Characteristics of seasonal variation of ambient nanoparticles in Kanazawa
Dr. Linfa Bao(Japan*, Mitsuhiko Hata, Masami Furuuchi, Kanazawa University)
*Project officer /Postdoctoral fellow,
Environment / Eco-technical Special Course,
College of Science and Engineering, Kanazawa University
Atmospheric nanoparticles, defined as particles with spherical equivalent diameters smaller than 100 nm, are either directly emitted from combustion sources, or are formed in the atmosphere by a process called nucleation. They then quickly grow by the condensation of gas monomers or clusters, or by coagulation with other particles, to become a critical participant in a number of important atmospheric processes such as heterogeneous chemistry, cloud formation, precipitation, and the scatter and absorption of solar radiation (1). An understanding of nanoparticles has increased dramatically in recent years because of significant advances in instrumentation to detect, size, and determine their chemical composition.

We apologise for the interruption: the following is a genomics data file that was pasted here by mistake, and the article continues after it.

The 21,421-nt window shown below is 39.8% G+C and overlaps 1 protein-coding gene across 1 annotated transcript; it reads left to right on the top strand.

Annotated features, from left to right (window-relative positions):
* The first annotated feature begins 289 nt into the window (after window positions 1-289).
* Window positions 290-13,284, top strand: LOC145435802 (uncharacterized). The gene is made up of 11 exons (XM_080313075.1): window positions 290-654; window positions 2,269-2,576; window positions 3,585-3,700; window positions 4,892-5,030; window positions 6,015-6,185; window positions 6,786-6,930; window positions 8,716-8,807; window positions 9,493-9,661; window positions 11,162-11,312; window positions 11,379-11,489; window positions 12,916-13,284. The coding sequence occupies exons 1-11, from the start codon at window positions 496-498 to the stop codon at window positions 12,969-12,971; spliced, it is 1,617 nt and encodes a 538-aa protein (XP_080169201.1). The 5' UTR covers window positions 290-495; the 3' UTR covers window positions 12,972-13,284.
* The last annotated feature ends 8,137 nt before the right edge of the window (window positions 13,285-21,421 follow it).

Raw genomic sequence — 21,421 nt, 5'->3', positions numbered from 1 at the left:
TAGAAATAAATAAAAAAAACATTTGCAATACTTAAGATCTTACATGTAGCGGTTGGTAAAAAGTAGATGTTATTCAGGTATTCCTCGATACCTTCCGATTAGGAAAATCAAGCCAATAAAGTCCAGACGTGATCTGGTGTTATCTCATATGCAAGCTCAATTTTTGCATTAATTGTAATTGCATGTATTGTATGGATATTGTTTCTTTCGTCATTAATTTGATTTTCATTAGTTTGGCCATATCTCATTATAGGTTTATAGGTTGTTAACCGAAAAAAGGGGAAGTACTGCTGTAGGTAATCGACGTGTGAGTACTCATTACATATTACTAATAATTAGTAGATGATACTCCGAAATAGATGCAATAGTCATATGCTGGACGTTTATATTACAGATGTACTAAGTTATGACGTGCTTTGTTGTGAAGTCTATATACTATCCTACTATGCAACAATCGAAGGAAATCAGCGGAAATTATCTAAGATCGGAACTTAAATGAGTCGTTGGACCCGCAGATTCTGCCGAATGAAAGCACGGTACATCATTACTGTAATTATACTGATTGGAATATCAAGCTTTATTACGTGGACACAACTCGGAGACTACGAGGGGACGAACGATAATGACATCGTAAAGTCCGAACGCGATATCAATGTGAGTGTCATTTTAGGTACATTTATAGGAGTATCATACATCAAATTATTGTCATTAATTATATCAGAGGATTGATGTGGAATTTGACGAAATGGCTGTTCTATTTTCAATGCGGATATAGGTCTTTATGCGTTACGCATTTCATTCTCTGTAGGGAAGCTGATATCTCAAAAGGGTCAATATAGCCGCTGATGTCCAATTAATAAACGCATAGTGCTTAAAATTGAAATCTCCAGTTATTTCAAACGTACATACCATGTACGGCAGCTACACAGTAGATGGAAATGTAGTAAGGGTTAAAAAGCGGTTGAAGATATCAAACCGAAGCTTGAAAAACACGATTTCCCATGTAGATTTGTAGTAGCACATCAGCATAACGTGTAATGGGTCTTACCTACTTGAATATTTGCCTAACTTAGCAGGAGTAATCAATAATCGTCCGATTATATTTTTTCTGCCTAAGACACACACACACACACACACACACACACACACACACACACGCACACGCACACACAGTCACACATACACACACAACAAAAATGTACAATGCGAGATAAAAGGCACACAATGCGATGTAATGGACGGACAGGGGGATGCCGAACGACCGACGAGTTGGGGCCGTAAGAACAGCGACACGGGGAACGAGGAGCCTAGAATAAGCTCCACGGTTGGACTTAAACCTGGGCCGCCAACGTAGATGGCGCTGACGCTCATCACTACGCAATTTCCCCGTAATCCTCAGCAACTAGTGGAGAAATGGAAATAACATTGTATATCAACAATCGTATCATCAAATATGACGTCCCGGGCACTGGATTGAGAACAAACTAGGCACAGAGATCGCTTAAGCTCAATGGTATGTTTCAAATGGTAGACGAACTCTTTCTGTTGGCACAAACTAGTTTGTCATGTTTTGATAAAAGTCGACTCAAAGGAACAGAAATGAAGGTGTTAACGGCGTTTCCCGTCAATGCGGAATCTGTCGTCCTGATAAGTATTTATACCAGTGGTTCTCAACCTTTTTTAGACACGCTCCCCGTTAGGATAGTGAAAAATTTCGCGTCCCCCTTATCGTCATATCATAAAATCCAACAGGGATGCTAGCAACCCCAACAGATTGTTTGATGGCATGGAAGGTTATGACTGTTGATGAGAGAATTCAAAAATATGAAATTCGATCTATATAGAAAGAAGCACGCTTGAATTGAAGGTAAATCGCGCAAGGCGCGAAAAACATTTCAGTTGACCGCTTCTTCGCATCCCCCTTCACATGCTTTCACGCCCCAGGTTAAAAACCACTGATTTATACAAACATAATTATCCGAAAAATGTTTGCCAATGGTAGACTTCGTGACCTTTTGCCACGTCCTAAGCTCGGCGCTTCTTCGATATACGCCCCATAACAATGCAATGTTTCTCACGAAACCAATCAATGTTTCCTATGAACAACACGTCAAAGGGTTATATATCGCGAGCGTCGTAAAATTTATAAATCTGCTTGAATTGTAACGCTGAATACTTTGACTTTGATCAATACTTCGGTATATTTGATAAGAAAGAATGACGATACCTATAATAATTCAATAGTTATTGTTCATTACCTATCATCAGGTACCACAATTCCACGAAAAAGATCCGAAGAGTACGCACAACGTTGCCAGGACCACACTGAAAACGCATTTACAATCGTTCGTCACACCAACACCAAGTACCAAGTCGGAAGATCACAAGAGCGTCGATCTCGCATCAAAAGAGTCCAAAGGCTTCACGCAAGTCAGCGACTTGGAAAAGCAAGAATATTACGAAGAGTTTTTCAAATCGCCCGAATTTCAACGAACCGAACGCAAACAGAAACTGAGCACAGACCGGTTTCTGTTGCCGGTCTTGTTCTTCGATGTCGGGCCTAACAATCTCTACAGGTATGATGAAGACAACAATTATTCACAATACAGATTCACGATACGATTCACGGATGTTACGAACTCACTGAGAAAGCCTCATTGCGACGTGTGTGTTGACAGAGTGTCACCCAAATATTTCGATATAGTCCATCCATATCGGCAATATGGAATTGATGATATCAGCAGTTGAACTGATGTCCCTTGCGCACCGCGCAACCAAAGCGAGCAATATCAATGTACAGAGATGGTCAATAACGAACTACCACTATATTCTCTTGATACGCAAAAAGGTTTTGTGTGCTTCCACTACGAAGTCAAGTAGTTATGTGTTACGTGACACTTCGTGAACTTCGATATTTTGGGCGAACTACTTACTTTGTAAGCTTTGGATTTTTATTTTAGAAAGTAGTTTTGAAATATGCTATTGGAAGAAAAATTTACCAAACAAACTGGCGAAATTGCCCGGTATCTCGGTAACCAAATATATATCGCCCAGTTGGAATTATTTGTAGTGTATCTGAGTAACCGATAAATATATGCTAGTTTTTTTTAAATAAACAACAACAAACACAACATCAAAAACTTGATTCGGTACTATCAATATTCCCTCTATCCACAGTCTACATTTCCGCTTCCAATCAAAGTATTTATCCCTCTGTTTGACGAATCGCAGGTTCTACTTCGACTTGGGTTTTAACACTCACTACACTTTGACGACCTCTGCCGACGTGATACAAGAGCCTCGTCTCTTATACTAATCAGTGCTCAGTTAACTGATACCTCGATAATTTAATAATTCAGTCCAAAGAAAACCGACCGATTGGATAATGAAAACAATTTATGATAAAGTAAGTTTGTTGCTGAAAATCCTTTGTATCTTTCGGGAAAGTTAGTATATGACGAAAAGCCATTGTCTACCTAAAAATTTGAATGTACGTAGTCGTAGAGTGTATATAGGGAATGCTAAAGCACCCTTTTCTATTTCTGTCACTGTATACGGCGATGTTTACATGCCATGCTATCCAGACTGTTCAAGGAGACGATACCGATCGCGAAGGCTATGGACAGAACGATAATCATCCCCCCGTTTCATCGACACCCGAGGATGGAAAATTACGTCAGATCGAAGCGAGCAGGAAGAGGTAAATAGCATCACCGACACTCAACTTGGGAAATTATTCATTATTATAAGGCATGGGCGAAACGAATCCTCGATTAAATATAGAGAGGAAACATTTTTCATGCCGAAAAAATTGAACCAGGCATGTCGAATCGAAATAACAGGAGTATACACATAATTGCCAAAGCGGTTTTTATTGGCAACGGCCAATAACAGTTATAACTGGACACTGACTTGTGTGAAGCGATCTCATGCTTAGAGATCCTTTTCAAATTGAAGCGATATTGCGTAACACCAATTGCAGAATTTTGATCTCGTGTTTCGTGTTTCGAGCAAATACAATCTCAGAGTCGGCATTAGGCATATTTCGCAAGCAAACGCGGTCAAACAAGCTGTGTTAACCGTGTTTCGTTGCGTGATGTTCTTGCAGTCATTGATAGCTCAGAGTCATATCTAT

Two developed samplers based on the inertial filter technology were carried in the field measurements of ambient particles, compared with currently available samplers such as a LPI, a low volume air sampler with PM2.5 (LV) as well as a high volume air sampler with TSP (HV). This study focuses on mass concentration, size distribution and chemical components such as ionic compositions in sized particles to understand the seasonal variation of ambient nanoparticles in Kanazawa as well as its sources.
Mass concentration and fraction of nanoparticles in airborne particulates were found to have seasonal variations with peaks in May during the yellow dust season. Results is included: (1) evaluation of chemicals in nanoparticles such as OC, EC, WSOC and PAHs, (2) discussion on differences between Nanosampler, ANIF and LPI focusing on influence of pressure drop on measured particle mass and chemicals, (3) discussion on possible sources and formation mechanisms of nanoparticles (including the influence of yellow dust).
Beijing Normal University
State Key Laboratory of Water Environment Simulation, School of Environment, Beijing Normal University